(The Feminist Press, 2011)
Tango: My Childhood, Backwards and in High Heels
(The Feminist Press, 2011)
Memoir writing has grown commonplace. With the advent of Blogspot and the “Upload Photo” option on Facebook to capture minutiae, the actual art of creating a narrative out of the significant, and not-so, events in a life gets undervalued and ignored. Ultimately, what captures the reader’s interest is the power of the voice that tells it. In a pair of new books, Laurie Weeks and Justin Vivian Bond reveal how essential a distinctive voice can be; this duo is like the Beezus and Ramona Quimby of first-person accounts. The fictional heroine of Weeks’s work zigzags through life like a hyper-active younger sister to Bond’s poised and dignified adult real-life self.
Zipper Mouth is Weeks’s first novel after years of working and performing in the literary trenches of downtown New York. An unnamed copy editor wanders through her life in 1990s New York, filled with drugs and the unrequited love for Jane, her hazily straight best friend, the kind of girl who calls in the middle of the night to whine: “Why don’t I care about anything anymore? I used to be so young and frisky and full of hope … Am I so unlovable?” Jane is the ideal reservoir for our heroine’s epic loneliness, the source of which is only hinted at throughout this novel’s (mis)adventures through trashed apartments, dark clubs, and the occasional visit to her office, where she composes love letters to movie stars like Vivien Leigh and Judy Davis.
Weeks’s prose crackles throughout: “Her apartment was such an inferno that even looking at the burner’s gas flame threatened us with total personality disintegration.” And she captures the random, hilarious musings of an addict desperate to figure out her life, though she can’t help but veer off onto the cracked sidewalks to score more dope: “For years my body ambulated through the grid, chewing things up, devouring, almost always in a state of panic.” Her desperate letters to Sylvia Plath are arias of a dazzled view of victimhood and the pulsating envy of an artist who actually did something to control the chaos that surrounded her.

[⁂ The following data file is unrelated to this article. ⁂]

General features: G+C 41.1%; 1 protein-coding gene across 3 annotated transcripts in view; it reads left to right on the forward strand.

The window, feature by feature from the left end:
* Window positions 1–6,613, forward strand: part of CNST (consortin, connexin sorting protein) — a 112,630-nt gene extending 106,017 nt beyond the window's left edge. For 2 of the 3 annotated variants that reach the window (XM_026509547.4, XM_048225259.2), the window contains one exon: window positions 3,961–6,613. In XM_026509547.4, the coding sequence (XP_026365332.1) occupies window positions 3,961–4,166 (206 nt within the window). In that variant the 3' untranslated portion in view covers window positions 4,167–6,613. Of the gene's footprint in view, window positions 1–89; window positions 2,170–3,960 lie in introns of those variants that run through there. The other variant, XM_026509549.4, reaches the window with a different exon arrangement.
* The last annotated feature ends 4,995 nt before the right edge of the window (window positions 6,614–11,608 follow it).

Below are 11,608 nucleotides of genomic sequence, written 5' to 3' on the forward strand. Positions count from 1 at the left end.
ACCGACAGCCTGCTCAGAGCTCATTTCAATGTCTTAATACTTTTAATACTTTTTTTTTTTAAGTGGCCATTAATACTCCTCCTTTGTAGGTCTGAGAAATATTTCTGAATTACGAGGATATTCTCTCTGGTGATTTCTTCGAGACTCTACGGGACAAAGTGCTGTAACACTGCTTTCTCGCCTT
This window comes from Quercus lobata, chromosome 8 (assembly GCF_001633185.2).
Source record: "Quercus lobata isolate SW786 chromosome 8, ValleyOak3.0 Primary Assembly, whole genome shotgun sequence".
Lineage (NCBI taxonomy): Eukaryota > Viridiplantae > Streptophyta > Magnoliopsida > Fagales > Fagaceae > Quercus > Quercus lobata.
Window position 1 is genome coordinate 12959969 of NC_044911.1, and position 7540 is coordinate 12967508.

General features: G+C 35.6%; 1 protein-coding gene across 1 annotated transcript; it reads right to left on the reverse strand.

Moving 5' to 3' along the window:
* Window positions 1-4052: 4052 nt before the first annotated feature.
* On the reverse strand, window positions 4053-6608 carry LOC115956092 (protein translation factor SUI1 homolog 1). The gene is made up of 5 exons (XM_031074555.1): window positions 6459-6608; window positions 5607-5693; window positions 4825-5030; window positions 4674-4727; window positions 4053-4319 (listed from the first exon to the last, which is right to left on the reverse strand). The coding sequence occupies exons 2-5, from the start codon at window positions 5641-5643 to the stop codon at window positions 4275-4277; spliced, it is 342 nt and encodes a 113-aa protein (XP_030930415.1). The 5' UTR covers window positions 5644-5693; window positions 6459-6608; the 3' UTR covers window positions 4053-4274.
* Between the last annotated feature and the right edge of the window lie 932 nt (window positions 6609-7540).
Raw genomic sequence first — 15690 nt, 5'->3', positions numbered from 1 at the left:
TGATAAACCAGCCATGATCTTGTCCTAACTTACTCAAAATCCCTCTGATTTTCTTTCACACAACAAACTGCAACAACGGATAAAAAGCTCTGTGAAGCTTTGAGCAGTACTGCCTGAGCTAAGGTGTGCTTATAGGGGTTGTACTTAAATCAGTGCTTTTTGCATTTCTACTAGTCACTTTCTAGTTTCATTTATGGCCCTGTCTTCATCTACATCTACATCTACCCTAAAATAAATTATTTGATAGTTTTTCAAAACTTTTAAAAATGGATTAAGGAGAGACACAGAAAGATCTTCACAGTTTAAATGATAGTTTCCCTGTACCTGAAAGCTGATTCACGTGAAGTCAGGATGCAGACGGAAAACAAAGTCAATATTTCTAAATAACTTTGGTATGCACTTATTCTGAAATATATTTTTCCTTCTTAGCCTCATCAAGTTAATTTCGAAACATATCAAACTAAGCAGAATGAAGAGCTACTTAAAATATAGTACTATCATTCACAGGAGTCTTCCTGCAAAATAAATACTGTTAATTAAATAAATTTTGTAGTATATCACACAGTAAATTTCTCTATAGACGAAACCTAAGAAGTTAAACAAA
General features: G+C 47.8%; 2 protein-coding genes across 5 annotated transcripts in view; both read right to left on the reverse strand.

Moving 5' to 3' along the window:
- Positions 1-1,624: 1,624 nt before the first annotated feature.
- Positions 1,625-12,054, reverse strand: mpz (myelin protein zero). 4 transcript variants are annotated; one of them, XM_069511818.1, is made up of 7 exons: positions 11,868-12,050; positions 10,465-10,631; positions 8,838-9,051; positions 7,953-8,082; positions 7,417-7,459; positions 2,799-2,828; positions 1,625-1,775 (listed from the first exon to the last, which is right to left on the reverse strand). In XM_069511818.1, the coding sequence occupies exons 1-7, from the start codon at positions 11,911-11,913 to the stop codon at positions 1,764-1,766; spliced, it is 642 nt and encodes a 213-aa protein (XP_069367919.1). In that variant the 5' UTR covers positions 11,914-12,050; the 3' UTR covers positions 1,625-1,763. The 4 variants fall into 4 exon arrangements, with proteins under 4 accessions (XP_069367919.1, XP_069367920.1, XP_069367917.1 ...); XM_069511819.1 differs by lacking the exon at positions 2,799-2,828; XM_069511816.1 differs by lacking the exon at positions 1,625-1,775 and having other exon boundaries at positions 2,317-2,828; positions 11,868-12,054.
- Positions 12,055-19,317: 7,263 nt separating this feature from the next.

We root for Weeks’s character, flaws and all, because she is honest about her love of drugs and bewildered when her life doesn’t work out. Distracting herself from the hapless Jane with a homeless girl who takes up residence in her apartment, eating pudding, or a young straight guy with whom she can play out all of her Blanche DuBois fantasies, Weeks’s heroine is fun to be around; we identify with her feelings of helplessness and her desire to feel power over others.
Justin Vivian Bond (aka “v”) is nothing if not a voice: listen to the sharp lyrics on songs “American Wedding” and “The New Economy” on v’s magnificent new album Dendrophile.
In Tango, transhero(ine) Bond’s much longed-for coming-of-age memoir, a diagnosis of A.D.D., and the discovery that v’s first lover was incarcerated for impersonating a drug officer, kicks off a self-reflective narrative about growing up in 1970s West Virginia, and how A.D.D. might have colored all the relationships v forged during a very bewildering childhood.
While the book is full of smart and funny passages, regarding the importance of wearing lipstick when leaving the house for the day, the doomed friendship with a Neely O’Hara-like girl named Lesley, and psychosexual gamesmanship, the reader senses how “behaved” v is being in the writing. Whereas in performance, v is a sharp and mercilessly witty social critic, the prose here feels awfully composed (“At this point they were so worried about me and so desperate to get me back on the right track that it was becoming easier to convince them to let me do things that they normally wouldn’t allow”) and stiff (“I had faith that the depression would pass, given some time and some good sex. And it did”).
Perhaps channeling the adolescent trans boy’s voice was the aim in this polite memoir. The evocation of 1970s pop culture is astute. But hopefully, v will bring some of the wild and unpredictable energy from the stage to Tango’s sequel. For, in today’s culture, recycling is mistaken for cutting edge entertainment, and the only thing more inevitable than a memoir is its sequels.